The Environment Protection Agency defines environmental justice as the fair treatment and meaningful involvement of all people regardless of race, color, national origin, or income – with respect to the development, implementation, and enforcement of environmental laws, regulations, and policies. In the spirit of meaningful involvement, during the summer of 2019, the City of Grand Rapids’ Office of Sustainability launched a Community Collaboration on Climate Change (C4) to bring existing grassroots organizations together to help create awareness, understanding, agency, and capacity within communities of color around climate change and environmental justice.
The C4 was created in part to provide resources to grassroots organizers that can enable them to create a climate change and environmental action agenda to serve as guidance to environmental organizations and the City to help ensure equitable outcomes for communities throughout Grand Rapids. The C4’s planning team is made up of residents, nonprofits, neighborhood organizations, academic institutions, businesses, health care professionals, equity-based organizations and government employees who all play an active role in leading Grand Rapids’ environmental justice movement.
One C4 community collaborator is Healthy Homes Coalition of West Michigan, whose mission is to improve children's health and well-being by eliminating harmful housing conditions. Jackie Hernandez serves as the organization’s community connections organizer and manages its Get the Lead Out program. Hernandez says she first became aware of Healthy Homes Coalition’s work to combat Grand Rapids’ lead problem through her former employer Linc Up – as both organizations were involved with a separate initiative to increase equitable health outcomes in historically low-income areas of Grand Rapids.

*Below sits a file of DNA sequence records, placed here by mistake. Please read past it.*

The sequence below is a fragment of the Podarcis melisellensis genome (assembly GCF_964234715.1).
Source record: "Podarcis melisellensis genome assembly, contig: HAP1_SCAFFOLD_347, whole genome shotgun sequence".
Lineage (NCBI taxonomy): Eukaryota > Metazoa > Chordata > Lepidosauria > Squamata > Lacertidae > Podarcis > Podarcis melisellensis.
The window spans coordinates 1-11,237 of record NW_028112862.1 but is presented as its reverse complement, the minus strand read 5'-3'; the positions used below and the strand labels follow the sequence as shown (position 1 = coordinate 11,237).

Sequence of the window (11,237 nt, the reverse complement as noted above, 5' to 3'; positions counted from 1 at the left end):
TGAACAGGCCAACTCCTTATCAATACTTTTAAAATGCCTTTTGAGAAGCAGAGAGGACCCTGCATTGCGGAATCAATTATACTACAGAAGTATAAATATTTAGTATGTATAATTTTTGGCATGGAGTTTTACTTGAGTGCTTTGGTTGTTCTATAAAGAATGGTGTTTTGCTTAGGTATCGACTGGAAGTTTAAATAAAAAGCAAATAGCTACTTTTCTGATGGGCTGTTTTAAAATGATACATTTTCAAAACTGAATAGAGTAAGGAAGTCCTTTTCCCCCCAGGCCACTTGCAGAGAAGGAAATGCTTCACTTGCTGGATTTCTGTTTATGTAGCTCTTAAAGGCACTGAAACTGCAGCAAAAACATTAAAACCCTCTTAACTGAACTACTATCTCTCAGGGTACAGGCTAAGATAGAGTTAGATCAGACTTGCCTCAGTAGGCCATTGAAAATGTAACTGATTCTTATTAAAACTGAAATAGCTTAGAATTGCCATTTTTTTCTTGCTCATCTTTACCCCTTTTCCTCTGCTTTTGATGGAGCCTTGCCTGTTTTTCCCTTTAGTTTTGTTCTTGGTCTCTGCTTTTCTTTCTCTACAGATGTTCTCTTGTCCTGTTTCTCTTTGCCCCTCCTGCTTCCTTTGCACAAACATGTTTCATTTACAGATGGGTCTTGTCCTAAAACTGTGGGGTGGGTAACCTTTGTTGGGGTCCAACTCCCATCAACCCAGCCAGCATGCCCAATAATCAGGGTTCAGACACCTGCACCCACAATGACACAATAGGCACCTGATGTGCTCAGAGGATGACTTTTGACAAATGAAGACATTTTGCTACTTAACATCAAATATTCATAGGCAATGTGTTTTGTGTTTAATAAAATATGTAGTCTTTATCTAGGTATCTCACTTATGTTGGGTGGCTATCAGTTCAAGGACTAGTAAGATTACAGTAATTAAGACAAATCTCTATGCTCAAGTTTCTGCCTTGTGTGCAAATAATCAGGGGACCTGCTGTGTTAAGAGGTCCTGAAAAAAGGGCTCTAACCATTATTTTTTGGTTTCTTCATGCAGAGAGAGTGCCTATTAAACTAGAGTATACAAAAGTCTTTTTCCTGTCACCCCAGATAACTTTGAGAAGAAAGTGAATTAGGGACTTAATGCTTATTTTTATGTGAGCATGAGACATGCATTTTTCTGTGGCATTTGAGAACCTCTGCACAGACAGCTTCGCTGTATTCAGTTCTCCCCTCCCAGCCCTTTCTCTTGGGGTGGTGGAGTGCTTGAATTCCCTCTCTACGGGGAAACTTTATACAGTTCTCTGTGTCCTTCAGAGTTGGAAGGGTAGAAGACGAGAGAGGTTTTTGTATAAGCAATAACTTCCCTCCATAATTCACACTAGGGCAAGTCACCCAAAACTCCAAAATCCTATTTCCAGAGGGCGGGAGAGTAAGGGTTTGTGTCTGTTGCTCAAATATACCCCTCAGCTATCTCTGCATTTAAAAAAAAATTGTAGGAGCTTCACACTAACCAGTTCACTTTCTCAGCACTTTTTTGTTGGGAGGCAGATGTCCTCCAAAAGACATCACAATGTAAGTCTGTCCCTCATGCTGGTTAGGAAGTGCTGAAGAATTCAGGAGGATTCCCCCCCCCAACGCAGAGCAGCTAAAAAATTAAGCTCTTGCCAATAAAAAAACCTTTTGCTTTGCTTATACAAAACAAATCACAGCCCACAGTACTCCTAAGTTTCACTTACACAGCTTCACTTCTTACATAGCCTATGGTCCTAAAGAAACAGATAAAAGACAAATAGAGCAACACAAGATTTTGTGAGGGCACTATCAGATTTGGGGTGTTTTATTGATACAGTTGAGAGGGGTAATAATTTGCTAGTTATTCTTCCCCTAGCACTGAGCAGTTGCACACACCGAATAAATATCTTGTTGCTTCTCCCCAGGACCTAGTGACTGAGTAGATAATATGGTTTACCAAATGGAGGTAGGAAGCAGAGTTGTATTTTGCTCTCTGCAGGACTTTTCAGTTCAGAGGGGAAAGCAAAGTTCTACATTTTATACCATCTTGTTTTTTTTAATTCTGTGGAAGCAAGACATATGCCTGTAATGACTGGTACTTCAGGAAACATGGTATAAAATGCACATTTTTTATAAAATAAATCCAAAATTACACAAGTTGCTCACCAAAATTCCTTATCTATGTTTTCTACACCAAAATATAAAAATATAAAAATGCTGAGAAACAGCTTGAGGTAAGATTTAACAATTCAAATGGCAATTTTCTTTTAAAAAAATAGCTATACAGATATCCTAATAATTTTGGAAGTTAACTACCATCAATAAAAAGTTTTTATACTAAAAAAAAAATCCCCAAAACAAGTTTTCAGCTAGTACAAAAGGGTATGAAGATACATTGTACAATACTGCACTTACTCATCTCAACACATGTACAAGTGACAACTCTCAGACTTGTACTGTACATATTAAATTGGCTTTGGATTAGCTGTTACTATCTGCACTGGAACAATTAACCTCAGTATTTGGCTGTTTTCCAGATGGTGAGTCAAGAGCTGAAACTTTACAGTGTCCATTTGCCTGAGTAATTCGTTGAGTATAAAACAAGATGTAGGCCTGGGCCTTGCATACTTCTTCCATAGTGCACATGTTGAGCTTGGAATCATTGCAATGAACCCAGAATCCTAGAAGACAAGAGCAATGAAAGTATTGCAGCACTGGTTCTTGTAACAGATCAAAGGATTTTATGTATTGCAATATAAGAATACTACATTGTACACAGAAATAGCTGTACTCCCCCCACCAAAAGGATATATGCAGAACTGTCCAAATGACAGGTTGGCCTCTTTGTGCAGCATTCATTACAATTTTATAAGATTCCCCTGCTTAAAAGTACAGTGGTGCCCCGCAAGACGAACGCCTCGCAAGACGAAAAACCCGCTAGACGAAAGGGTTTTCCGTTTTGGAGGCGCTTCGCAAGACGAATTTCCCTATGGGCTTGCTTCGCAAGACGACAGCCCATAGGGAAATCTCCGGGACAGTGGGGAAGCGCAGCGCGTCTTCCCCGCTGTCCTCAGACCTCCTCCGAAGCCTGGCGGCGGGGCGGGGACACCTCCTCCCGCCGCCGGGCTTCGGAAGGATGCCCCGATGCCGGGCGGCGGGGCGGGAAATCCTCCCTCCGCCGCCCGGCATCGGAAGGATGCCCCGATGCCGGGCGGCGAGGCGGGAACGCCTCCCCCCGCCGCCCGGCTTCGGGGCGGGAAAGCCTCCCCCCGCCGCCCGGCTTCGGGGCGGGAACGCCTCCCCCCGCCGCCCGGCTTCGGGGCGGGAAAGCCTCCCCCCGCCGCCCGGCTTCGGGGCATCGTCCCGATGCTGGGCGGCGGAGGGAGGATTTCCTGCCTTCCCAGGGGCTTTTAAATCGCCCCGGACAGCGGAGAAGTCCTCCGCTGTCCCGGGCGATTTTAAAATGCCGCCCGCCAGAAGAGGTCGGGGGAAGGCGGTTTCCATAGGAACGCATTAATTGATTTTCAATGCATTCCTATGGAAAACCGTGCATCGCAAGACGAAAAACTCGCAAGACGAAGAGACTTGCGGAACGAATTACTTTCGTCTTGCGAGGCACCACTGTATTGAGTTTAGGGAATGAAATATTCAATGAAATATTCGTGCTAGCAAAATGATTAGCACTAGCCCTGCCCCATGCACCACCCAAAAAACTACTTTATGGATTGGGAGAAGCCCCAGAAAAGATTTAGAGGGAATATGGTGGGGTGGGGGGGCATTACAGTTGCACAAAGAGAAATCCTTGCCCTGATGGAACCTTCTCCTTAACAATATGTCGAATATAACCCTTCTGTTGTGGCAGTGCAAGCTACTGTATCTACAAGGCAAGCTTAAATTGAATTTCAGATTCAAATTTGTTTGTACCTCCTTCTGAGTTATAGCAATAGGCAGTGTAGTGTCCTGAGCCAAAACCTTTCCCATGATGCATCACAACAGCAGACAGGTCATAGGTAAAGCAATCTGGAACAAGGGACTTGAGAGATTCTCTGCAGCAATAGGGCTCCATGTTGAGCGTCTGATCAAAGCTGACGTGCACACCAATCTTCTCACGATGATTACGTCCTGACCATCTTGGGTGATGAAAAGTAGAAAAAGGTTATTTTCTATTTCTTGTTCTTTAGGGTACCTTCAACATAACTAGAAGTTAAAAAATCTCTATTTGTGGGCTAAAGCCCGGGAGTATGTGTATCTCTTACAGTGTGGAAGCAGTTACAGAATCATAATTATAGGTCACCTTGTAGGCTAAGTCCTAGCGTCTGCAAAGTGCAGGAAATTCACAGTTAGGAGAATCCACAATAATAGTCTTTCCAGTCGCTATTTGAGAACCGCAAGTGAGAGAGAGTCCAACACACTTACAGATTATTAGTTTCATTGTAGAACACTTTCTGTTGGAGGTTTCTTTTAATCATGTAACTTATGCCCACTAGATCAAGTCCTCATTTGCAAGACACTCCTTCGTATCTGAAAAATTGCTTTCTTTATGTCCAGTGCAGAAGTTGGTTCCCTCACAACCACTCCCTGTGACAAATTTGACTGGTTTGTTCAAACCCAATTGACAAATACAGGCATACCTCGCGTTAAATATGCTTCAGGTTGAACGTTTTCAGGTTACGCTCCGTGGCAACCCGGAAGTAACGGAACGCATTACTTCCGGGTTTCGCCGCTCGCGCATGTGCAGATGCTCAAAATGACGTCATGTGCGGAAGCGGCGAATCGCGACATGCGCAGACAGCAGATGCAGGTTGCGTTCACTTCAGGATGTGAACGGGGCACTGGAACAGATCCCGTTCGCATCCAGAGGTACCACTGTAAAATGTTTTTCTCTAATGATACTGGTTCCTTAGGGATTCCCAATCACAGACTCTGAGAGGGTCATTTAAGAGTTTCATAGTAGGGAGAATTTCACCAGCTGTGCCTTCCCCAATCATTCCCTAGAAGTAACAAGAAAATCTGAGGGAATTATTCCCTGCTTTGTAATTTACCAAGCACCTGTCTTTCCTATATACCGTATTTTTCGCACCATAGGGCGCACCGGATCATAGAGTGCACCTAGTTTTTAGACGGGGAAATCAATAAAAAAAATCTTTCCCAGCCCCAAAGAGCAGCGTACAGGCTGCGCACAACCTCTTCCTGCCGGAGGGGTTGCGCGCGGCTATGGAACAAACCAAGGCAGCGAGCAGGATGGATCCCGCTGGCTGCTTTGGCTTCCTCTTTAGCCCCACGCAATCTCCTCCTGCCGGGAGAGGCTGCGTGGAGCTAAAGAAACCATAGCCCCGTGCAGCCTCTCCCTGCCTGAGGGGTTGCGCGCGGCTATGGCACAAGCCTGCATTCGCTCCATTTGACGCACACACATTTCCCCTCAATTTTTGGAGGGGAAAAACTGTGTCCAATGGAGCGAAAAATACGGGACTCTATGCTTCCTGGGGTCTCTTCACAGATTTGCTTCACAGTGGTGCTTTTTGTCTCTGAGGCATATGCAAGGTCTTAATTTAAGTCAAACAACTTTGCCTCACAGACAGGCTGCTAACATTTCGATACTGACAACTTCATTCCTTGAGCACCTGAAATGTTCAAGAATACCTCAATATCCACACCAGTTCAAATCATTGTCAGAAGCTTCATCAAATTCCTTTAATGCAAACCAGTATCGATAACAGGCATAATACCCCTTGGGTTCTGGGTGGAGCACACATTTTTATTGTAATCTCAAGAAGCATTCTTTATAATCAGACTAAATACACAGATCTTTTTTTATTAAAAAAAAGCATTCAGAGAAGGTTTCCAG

“Before officially joining its staff, I did contract work for Healthy Homes with its FEMA smoke alarm program,” says Hernandez. “This gave me the opportunity to interact directly with the organization’s work and to see how much impact it had.” “Healthy Homes Coalition’s approach to its work is family-oriented,” she continues. “The families drive how they affect and contribute to the changes they want. It is what attracted me to working here.”
As a C4 community collaborator, Hernandez says one of Healthy Homes Coalition's primary goals “is to advocate for the inclusion of resident perspectives and input into the process of developing equitable solutions.” This goal lends itself to the exact definition of a key principle of environmental justice – meaningful involvement. This means people have an opportunity to participate in decisions about activities that may affect their environment and health; the public's contribution can influence a regulatory agency's decision, community concerns will be considered in the decision-making process, and decision-makers will seek out and facilitate the involvement of those potentially affected.
When asked what she most wants the Grand Rapids community to know about the work that is underway in the City to improve environmental health and equitable outcomes for all, Hernandez says, “Our communities need to know and understand how climate injustices impact their daily lives. Work is being done by real people who are showing up. It is ongoing and still so much more to do.”
The Community Collaboration on Climate Change (C4) meets monthly and is currently focused on equity training.
Photo courtesy Healthy Homes Coalition of West Michigan